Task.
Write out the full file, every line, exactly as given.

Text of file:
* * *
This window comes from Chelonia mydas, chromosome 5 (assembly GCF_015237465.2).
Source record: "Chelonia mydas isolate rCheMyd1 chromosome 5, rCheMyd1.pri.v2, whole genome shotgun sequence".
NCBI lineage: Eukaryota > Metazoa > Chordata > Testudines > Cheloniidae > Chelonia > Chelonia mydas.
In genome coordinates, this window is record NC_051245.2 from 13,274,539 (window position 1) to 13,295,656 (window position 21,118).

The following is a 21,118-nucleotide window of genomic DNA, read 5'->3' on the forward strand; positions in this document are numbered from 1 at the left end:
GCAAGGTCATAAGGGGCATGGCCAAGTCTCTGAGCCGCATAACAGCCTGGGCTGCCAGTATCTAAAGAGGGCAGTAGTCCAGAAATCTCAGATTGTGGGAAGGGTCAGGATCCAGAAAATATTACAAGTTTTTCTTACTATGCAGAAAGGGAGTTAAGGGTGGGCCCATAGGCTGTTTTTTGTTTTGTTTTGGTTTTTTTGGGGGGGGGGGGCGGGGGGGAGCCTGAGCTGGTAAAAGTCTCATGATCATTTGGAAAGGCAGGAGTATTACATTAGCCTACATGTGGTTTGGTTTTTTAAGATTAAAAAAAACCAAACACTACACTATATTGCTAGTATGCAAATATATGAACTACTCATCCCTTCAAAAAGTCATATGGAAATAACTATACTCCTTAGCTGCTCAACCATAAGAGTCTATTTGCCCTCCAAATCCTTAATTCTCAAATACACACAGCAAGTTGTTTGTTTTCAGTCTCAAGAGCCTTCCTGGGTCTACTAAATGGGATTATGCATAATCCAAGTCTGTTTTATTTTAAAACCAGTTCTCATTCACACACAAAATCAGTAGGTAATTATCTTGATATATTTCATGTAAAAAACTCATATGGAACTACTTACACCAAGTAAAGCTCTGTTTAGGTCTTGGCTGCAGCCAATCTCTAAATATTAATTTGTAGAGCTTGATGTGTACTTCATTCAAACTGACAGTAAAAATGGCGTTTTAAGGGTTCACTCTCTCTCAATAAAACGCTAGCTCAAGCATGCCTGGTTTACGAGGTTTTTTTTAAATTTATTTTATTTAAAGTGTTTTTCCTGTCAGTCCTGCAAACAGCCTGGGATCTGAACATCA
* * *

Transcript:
This window comes from Chelonia mydas, chromosome 5 (assembly GCF_015237465.2).
Source record: "Chelonia mydas isolate rCheMyd1 chromosome 5, rCheMyd1.pri.v2, whole genome shotgun sequence".
NCBI lineage: Eukaryota > Metazoa > Chordata > Testudines > Cheloniidae > Chelonia > Chelonia mydas.
In genome coordinates, this window is record NC_051245.2 from 13,274,539 (window position 1) to 13,295,656 (window position 21,118).

The following is a 21,118-nucleotide window of genomic DNA, read 5'->3' on the forward strand; positions in this document are numbered from 1 at the left end:
GCAAGGTCATAAGGGGCATGGCCAAGTCTCTGAGCCGCATAACAGCCTGGGCTGCCAGTATCTAAAGAGGGCAGTAGTCCAGAAATCTCAGATTGTGGGAAGGGTCAGGATCCAGAAAATATTACAAGTTTTTCTTACTATGCAGAAAGGGAGTTAAGGGTGGGCCCATAGGCTGTTTTTTGTTTTGTTTTGGTTTTTTTGGGGGGGGGGGGCGGGGGGGAGCCTGAGCTGGTAAAAGTCTCATGATCATTTGGAAAGGCAGGAGTATTACATTAGCCTACATGTGGTTTGGTTTTTTAAGATTAAAAAAAACCAAACACTACACTATATTGCTAGTATGCAAATATATGAACTACTCATCCCTTCAAAAAGTCATATGGAAATAACTATACTCCTTAGCTGCTCAACCATAAGAGTCTATTTGCCCTCCAAATCCTTAATTCTCAAATACACACAGCAAGTTGTTTGTTTTCAGTCTCAAGAGCCTTCCTGGGTCTACTAAATGGGATTATGCATAATCCAAGTCTGTTTTATTTTAAAACCAGTTCTCATTCACACACAAAATCAGTAGGTAATTATCTTGATATATTTCATGTAAAAAACTCATATGGAACTACTTACACCAAGTAAAGCTCTGTTTAGGTCTTGGCTGCAGCCAATCTCTAAATATTAATTTGTAGAGCTTGATGTGTACTTCATTCAAACTGACAGTAAAAATGGCGTTTTAAGGGTTCACTCTCTCTCAATAAAACGCTAGCTCAAGCATGCCTGGTTTACGAGGTTTTTTTTAAATTTATTTTATTTAAAGTGTTTTTCCTGTCAGTCCTGCAAACAGCCTGGGATCTGAACATCA